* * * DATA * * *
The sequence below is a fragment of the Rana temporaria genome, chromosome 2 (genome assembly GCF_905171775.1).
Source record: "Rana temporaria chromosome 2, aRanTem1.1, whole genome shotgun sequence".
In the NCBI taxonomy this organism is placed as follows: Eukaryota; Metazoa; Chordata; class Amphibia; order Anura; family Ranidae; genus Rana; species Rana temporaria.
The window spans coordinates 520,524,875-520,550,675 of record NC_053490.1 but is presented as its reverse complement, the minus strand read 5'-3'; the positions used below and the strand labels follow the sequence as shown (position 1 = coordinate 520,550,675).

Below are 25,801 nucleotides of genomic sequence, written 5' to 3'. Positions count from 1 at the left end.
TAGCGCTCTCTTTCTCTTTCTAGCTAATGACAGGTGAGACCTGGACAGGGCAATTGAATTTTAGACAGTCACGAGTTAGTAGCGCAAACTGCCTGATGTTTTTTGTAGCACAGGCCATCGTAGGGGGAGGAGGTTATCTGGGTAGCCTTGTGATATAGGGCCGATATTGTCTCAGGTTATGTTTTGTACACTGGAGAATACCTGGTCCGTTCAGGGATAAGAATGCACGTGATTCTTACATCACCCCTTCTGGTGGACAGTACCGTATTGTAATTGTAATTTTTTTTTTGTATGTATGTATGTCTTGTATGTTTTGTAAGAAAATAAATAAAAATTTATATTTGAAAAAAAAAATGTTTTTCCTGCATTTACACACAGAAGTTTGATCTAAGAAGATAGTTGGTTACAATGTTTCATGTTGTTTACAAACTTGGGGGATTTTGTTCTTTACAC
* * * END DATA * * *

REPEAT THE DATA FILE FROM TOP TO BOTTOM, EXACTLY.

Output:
The sequence below is a fragment of the Rana temporaria genome, chromosome 2 (genome assembly GCF_905171775.1).
Source record: "Rana temporaria chromosome 2, aRanTem1.1, whole genome shotgun sequence".
In the NCBI taxonomy this organism is placed as follows: Eukaryota; Metazoa; Chordata; class Amphibia; order Anura; family Ranidae; genus Rana; species Rana temporaria.
The window spans coordinates 520,524,875-520,550,675 of record NC_053490.1 but is presented as its reverse complement, the minus strand read 5'-3'; the positions used below and the strand labels follow the sequence as shown (position 1 = coordinate 520,550,675).

Below are 25,801 nucleotides of genomic sequence, written 5' to 3'. Positions count from 1 at the left end.
TAGCGCTCTCTTTCTCTTTCTAGCTAATGACAGGTGAGACCTGGACAGGGCAATTGAATTTTAGACAGTCACGAGTTAGTAGCGCAAACTGCCTGATGTTTTTTGTAGCACAGGCCATCGTAGGGGGAGGAGGTTATCTGGGTAGCCTTGTGATATAGGGCCGATATTGTCTCAGGTTATGTTTTGTACACTGGAGAATACCTGGTCCGTTCAGGGATAAGAATGCACGTGATTCTTACATCACCCCTTCTGGTGGACAGTACCGTATTGTAATTGTAATTTTTTTTTTGTATGTATGTATGTCTTGTATGTTTTGTAAGAAAATAAATAAAAATTTATATTTGAAAAAAAAAATGTTTTTCCTGCATTTACACACAGAAGTTTGATCTAAGAAGATAGTTGGTTACAATGTTTCATGTTGTTTACAAACTTGGGGGATTTTGTTCTTTACAC